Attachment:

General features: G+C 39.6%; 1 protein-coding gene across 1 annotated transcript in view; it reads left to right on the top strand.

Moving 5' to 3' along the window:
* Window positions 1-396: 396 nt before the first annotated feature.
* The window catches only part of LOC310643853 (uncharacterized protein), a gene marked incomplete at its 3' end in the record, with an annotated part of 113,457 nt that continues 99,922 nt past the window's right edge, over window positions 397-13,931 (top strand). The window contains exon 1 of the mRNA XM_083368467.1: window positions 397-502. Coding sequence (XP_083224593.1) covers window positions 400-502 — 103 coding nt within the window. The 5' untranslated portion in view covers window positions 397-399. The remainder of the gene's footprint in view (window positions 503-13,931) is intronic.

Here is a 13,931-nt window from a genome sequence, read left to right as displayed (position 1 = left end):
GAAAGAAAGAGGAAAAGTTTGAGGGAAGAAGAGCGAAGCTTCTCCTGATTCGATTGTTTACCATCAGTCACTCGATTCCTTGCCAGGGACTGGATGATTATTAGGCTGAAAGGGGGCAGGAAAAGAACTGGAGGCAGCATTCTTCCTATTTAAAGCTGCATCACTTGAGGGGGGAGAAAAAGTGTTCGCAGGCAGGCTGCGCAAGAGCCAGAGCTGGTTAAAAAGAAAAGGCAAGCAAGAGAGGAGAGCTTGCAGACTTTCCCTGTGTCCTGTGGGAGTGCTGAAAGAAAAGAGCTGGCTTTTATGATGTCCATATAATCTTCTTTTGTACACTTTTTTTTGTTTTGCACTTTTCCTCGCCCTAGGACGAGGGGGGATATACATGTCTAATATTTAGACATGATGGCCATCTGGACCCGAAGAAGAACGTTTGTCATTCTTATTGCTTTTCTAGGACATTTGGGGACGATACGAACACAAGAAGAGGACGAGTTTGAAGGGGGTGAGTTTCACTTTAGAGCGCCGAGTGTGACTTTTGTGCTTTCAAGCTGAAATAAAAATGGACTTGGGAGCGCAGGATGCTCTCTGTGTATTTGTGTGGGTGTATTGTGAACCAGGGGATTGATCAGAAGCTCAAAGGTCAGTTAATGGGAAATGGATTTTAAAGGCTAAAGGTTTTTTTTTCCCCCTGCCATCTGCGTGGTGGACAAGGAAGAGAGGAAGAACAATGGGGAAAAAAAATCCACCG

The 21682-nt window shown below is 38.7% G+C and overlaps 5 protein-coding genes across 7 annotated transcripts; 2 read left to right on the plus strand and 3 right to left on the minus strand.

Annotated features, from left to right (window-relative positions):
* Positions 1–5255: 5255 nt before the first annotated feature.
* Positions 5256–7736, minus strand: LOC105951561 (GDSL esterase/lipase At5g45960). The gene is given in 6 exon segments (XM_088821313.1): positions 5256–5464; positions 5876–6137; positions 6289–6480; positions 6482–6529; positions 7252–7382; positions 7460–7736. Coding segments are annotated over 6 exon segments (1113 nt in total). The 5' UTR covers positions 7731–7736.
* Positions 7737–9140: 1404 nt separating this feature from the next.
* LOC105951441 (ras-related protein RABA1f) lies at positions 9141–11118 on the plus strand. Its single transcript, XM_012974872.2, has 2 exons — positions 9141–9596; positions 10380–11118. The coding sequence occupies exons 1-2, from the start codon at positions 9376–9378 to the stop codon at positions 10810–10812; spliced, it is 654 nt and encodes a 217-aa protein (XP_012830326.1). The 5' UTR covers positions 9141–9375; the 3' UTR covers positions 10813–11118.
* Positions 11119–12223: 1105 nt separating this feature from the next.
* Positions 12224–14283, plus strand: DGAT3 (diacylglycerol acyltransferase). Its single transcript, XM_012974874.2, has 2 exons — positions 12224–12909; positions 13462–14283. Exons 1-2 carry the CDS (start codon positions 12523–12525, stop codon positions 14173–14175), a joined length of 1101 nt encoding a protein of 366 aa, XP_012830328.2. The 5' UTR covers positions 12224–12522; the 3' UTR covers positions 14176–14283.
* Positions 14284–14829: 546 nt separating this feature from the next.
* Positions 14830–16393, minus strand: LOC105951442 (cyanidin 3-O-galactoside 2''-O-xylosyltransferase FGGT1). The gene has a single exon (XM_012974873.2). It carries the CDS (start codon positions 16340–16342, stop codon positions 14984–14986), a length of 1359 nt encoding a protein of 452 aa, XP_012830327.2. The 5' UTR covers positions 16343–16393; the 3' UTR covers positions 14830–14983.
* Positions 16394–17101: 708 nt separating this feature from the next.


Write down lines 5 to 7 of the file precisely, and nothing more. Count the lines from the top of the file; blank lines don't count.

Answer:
Here is a 13,931-nt window from a genome sequence, read left to right as displayed (position 1 = left end):
GAAAGAAAGAGGAAAAGTTTGAGGGAAGAAGAGCGAAGCTTCTCCTGATTCGATTGTTTACCATCAGTCACTCGATTCCTTGCCAGGGACTGGATGATTATTAGGCTGAAAGGGGGCAGGAAAAGAACTGGAGGCAGCATTCTTCCTATTTAAAGCTGCATCACTTGAGGGGGGAGAAAAAGTGTTCGCAGGCAGGCTGCGCAAGAGCCAGAGCTGGTTAAAAAGAAAAGGCAAGCAAGAGAGGAGAGCTTGCAGACTTTCCCTGTGTCCTGTGGGAGTGCTGAAAGAAAAGAGCTGGCTTTTATGATGTCCATATAATCTTCTTTTGTACACTTTTTTTTGTTTTGCACTTTTCCTCGCCCTAGGACGAGGGGGGATATACATGTCTAATATTTAGACATGATGGCCATCTGGACCCGAAGAAGAACGTTTGTCATTCTTATTGCTTTTCTAGGACATTTGGGGACGATACGAACACAAGAAGAGGACGAGTTTGAAGGGGGTGAGTTTCACTTTAGAGCGCCGAGTGTGACTTTTGTGCTTTCAAGCTGAAATAAAAATGGACTTGGGAGCGCAGGATGCTCTCTGTGTATTTGTGTGGGTGTATTGTGAACCAGGGGATTGATCAGAAGCTCAAAGGTCAGTTAATGGGAAATGGATTTTAAAGGCTAAAGGTTTTTTTTTCCCCCTGCCATCTGCGTGGTGGACAAGGAAGAGAGGAAGAACAATGGGGAAAAAAAATCCACCG

The 21682-nt window shown below is 38.7% G+C and overlaps 5 protein-coding genes across 7 annotated transcripts; 2 read left to right on the plus strand and 3 right to left on the minus strand.